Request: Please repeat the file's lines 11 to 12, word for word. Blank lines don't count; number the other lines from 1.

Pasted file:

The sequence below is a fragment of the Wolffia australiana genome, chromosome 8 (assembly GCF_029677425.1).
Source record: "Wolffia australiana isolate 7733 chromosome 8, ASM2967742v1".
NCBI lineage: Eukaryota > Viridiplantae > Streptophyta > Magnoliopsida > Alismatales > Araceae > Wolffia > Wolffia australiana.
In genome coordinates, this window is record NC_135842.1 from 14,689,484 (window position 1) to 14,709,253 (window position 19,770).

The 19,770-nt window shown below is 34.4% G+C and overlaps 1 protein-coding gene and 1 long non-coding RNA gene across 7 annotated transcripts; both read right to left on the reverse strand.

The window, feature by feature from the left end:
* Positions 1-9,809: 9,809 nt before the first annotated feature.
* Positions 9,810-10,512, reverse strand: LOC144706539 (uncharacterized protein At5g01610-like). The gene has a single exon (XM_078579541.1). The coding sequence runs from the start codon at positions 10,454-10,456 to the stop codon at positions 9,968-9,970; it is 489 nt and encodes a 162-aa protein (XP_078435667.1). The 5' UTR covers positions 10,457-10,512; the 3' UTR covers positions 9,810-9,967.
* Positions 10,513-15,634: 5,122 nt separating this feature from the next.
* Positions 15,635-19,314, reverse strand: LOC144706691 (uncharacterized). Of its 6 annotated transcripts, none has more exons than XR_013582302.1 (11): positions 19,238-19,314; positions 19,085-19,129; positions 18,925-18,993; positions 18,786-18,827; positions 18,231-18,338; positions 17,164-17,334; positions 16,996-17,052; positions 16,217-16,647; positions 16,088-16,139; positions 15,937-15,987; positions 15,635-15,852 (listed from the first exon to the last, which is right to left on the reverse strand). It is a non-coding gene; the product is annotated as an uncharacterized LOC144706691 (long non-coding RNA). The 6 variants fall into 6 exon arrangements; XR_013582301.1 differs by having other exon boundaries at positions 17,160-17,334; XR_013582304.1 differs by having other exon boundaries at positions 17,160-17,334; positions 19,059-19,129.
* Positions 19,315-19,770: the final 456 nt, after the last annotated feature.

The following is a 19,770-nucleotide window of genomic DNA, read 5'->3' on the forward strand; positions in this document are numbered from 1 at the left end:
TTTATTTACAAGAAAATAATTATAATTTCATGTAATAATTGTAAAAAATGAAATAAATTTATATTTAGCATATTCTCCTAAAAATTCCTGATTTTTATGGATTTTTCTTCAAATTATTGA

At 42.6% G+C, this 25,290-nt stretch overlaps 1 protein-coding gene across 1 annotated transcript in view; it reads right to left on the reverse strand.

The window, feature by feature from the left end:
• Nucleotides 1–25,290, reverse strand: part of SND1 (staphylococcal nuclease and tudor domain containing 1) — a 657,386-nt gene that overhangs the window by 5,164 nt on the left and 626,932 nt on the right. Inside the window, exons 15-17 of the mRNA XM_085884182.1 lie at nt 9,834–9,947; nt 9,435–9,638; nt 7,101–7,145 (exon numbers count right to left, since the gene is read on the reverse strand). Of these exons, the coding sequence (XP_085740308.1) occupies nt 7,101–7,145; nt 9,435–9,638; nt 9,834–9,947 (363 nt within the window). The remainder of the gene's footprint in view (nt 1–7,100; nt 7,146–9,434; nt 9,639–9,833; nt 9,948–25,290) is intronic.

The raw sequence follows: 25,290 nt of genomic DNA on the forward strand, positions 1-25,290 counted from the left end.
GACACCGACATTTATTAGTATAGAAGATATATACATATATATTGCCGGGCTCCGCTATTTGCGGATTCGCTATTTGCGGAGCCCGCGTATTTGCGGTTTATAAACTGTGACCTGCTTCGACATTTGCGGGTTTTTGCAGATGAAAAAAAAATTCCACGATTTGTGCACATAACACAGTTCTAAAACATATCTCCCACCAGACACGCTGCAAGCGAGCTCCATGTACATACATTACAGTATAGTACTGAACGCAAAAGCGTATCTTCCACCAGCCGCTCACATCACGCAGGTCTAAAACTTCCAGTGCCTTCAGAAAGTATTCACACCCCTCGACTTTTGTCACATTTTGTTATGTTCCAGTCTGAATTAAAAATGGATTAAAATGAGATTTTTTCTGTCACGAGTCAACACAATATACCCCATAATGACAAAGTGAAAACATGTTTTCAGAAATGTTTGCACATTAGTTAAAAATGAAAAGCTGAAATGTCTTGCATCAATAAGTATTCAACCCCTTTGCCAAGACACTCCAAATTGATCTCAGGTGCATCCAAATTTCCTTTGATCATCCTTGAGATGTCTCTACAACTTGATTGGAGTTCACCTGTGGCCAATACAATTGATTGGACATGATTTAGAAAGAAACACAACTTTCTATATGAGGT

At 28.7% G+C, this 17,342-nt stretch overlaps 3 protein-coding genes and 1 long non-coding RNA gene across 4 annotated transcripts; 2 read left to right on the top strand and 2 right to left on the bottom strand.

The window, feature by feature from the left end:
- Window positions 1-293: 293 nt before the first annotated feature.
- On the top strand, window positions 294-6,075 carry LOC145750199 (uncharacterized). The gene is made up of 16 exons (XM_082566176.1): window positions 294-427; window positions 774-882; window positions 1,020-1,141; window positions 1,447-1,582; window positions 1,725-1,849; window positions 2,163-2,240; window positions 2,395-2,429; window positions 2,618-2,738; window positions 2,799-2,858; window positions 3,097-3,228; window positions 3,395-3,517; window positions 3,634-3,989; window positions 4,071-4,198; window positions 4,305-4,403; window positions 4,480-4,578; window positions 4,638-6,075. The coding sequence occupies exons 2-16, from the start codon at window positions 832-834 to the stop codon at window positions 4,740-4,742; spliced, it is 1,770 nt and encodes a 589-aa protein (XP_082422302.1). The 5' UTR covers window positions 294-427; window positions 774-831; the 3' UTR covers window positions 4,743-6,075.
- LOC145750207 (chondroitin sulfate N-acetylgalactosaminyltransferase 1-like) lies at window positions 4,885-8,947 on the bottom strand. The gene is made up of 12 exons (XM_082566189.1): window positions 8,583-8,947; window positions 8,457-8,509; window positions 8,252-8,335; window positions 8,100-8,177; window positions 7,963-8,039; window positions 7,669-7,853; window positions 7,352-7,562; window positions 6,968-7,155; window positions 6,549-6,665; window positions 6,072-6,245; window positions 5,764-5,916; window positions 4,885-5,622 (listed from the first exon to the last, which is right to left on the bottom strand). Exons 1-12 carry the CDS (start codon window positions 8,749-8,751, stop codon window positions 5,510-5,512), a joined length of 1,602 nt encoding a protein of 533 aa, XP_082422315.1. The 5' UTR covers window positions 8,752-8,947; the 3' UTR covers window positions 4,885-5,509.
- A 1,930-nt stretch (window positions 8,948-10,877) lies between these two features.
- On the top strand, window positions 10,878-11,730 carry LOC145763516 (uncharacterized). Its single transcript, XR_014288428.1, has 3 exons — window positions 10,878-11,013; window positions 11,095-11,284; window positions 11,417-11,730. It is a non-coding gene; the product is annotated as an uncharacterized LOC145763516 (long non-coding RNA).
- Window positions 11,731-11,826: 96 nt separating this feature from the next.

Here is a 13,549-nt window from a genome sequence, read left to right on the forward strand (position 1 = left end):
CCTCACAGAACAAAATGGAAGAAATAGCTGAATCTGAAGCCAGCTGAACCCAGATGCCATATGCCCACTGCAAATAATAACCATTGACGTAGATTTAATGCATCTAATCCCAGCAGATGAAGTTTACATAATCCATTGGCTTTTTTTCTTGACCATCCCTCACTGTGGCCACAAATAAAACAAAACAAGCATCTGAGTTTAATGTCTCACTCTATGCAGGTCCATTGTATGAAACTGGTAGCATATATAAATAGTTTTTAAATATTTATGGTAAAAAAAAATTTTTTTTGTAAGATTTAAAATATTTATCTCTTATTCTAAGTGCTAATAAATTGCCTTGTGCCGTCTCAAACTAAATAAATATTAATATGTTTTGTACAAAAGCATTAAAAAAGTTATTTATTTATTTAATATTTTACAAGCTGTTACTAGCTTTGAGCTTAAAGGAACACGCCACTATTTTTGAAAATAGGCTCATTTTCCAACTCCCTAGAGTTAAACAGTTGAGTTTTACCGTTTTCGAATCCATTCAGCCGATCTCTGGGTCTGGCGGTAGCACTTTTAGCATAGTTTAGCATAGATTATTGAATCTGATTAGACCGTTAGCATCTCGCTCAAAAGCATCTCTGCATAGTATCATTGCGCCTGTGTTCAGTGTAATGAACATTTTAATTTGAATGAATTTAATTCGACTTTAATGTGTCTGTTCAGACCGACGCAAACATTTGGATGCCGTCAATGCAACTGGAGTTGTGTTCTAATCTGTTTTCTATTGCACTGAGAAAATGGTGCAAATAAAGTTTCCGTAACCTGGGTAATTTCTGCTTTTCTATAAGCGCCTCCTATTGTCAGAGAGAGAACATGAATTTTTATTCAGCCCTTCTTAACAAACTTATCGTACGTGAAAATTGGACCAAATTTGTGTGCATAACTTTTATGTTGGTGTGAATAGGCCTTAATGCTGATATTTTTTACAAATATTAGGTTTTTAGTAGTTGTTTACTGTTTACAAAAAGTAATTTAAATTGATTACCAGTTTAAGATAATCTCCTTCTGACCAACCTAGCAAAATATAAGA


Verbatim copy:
* Positions 19,315-19,770: the final 456 nt, after the last annotated feature.

The following is a 19,770-nucleotide window of genomic DNA, read 5'->3' on the forward strand; positions in this document are numbered from 1 at the left end: